London: Blue skies and the London EyeBy
LONDON – Good morning from sunny London, home of the Summer Olympics. Photographer Steve Rhodes and I are headed to two interesting stories today. We are going to ride the London Eye, a gigantic ferris wheel on the Banks of the Thames River. Each of the capsules can fit 30 people and one rotation takes half an hour. I rode it two years ago with my wife and kids. On a clear day (like today) the view should be spectacular.
Also today, we are doing a story on London’s “Singing Cabbie.” Aiden Kent drives a cab during the day and sings in pubs and restaurants at night. A unique day.
Monday was a success by every measure. Steve and I worked a 19-hour day, taking advantage of spectacular weather. When it’s clear, dry and sunny in London you keep rolling because you never know when the weather could change.
We spent a portion of the day on a “Harry Potter” film tour, seeing many of the London landmarks used by filmmakers. Our guide carried a portable DVD player and showed us the scenes at each location (Thames River, Trafalgar Square, Scotland Yard) and then described in vivid detail what was filmed on location and how moviemakers used post-production techniques to create the magic. We saw dozens of “Potterheads” taking pictures at Platform 9 3/4 where Harry catches the “Hogwarts Express”.
The Kings Cross tube station set up a photo location with a luggage trolley that appears to be halfway through a brick wall. Harry Potter fans would instantly recognize it and each person wants a photo to see if they can be like Harry and disappear through the wall. The famous platform has apparently changed locations several times inside Kings Cross. The actual filming area is between two working train platforms.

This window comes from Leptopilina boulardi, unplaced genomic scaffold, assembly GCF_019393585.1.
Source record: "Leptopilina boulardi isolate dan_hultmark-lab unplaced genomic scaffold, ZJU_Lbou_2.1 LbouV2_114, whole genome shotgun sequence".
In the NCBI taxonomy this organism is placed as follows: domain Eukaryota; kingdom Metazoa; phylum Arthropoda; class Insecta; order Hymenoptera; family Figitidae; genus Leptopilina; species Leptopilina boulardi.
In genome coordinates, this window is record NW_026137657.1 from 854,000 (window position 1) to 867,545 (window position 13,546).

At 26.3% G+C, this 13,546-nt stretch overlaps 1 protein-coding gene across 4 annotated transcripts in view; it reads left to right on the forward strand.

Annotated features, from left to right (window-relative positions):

We caught up with Kevin Beresford, president of the UK Roundabout Appreciation Society. Who knew there was such a group? Kevin is a “bout” fanatic, creating a calendar of Britain’s best roundabouts. He’s a character, exactly the kind of passionate person that we seek for our stories. We had dinner near one of his favorite roundabouts where a huge IMAX theatre is located. We rented a cab and went around the “bout” photographing it from every angle. We are meeting Kevin in another English city later in our trip to see what’s known as the “Magic Roundabout.”
We capped off the night shooting video of Big Ben, the London Eye and other London icons. My highlight was hearing the bell from Big Ben ring 11 times at 11pm. Stunning!
The “behind the scenes” of this Olympic pre-trip is very unglamorous. Steve and I share a tiny “linen closet size” London hotel room near one of the underground train stations. We share a room to save the station money. Two twin beds. Most elevators have more space than we do.
When we are not doing interviews, we are downloading hours of footage on computer hard drives. It is tedious work for Steve. We pack cables, batteries, hard drives and video cards and bring them into the hotel lobby late at night to work. Of course, we need electrical converters for all of the gadgets and finding AC outlets isn’t always easy. Steve was up well past two in the morning downloading and dubbing video files so we can be ready the next day.
People often wonder why we come to the Olympic host city and don’t gather stories about athletes, sports, or venues. That isn’t our role. We have crews who will come to London in July to cover those angles during the Summer Olympics. Our assignment, which I prefer, is to capture the distinctive, compelling stories that most media either ignore or don’t have time to see.
Channel 13 has created a reputation for unique storytelling that goes well beyond the stadiums where gold medals are won. Steve has been doing these pre-trips since Sydney, Australia. I have covered Olympics in one form or fashion since Salt Lake City in 2002. I have been fortunate to travel with WTHR to Athens (2004), Torino (2006), Beijing (2008), Vancouver (2010) and now London (2012). We see so much more than we would covering the Games. In total, we are spending 15 days in England, taking a train to the southwest tip of England, then driving through the Cotswolds, into Liverpool and York. We hope to bring back 20 or more stories that will air during our Olympic coverage this summer.
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